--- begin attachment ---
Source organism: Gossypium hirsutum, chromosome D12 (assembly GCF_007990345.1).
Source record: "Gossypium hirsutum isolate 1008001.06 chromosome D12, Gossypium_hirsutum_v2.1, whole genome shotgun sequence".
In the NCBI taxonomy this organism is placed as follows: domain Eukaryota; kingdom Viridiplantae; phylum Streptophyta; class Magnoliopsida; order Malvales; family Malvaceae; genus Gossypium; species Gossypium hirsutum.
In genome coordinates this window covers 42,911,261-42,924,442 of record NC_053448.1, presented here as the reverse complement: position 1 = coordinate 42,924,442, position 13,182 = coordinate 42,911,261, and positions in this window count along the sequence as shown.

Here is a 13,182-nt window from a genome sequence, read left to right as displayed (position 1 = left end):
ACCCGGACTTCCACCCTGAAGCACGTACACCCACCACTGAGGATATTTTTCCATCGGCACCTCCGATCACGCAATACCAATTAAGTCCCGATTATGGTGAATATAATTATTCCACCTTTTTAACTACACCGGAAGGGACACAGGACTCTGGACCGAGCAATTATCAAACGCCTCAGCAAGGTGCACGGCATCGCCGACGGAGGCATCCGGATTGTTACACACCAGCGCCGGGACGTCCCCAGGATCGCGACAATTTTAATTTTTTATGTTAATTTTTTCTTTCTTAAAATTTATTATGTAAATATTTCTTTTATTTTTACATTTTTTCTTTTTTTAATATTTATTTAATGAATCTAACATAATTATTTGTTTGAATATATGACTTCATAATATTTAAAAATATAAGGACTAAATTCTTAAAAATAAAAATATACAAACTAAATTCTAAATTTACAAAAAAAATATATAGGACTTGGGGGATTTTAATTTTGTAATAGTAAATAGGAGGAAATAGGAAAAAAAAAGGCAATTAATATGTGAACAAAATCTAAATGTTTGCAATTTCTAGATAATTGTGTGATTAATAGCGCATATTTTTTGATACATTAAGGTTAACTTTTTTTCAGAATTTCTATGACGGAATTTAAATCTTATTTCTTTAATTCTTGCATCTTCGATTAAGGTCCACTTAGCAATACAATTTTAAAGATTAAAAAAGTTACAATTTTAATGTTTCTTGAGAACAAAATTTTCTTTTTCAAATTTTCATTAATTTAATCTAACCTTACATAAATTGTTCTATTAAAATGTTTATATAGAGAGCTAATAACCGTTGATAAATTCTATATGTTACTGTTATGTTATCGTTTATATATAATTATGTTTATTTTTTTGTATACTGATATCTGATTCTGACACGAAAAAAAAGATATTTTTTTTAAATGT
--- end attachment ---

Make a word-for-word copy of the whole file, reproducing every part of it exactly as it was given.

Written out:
Source organism: Gossypium hirsutum, chromosome D12 (assembly GCF_007990345.1).
Source record: "Gossypium hirsutum isolate 1008001.06 chromosome D12, Gossypium_hirsutum_v2.1, whole genome shotgun sequence".
In the NCBI taxonomy this organism is placed as follows: domain Eukaryota; kingdom Viridiplantae; phylum Streptophyta; class Magnoliopsida; order Malvales; family Malvaceae; genus Gossypium; species Gossypium hirsutum.
In genome coordinates this window covers 42,911,261-42,924,442 of record NC_053448.1, presented here as the reverse complement: position 1 = coordinate 42,924,442, position 13,182 = coordinate 42,911,261, and positions in this window count along the sequence as shown.

Here is a 13,182-nt window from a genome sequence, read left to right as displayed (position 1 = left end):
ACCCGGACTTCCACCCTGAAGCACGTACACCCACCACTGAGGATATTTTTCCATCGGCACCTCCGATCACGCAATACCAATTAAGTCCCGATTATGGTGAATATAATTATTCCACCTTTTTAACTACACCGGAAGGGACACAGGACTCTGGACCGAGCAATTATCAAACGCCTCAGCAAGGTGCACGGCATCGCCGACGGAGGCATCCGGATTGTTACACACCAGCGCCGGGACGTCCCCAGGATCGCGACAATTTTAATTTTTTATGTTAATTTTTTCTTTCTTAAAATTTATTATGTAAATATTTCTTTTATTTTTACATTTTTTCTTTTTTTAATATTTATTTAATGAATCTAACATAATTATTTGTTTGAATATATGACTTCATAATATTTAAAAATATAAGGACTAAATTCTTAAAAATAAAAATATACAAACTAAATTCTAAATTTACAAAAAAAATATATAGGACTTGGGGGATTTTAATTTTGTAATAGTAAATAGGAGGAAATAGGAAAAAAAAAGGCAATTAATATGTGAACAAAATCTAAATGTTTGCAATTTCTAGATAATTGTGTGATTAATAGCGCATATTTTTTGATACATTAAGGTTAACTTTTTTTCAGAATTTCTATGACGGAATTTAAATCTTATTTCTTTAATTCTTGCATCTTCGATTAAGGTCCACTTAGCAATACAATTTTAAAGATTAAAAAAGTTACAATTTTAATGTTTCTTGAGAACAAAATTTTCTTTTTCAAATTTTCATTAATTTAATCTAACCTTACATAAATTGTTCTATTAAAATGTTTATATAGAGAGCTAATAACCGTTGATAAATTCTATATGTTACTGTTATGTTATCGTTTATATATAATTATGTTTATTTTTTTGTATACTGATATCTGATTCTGACACGAAAAAAAAGATATTTTTTTTAAATGT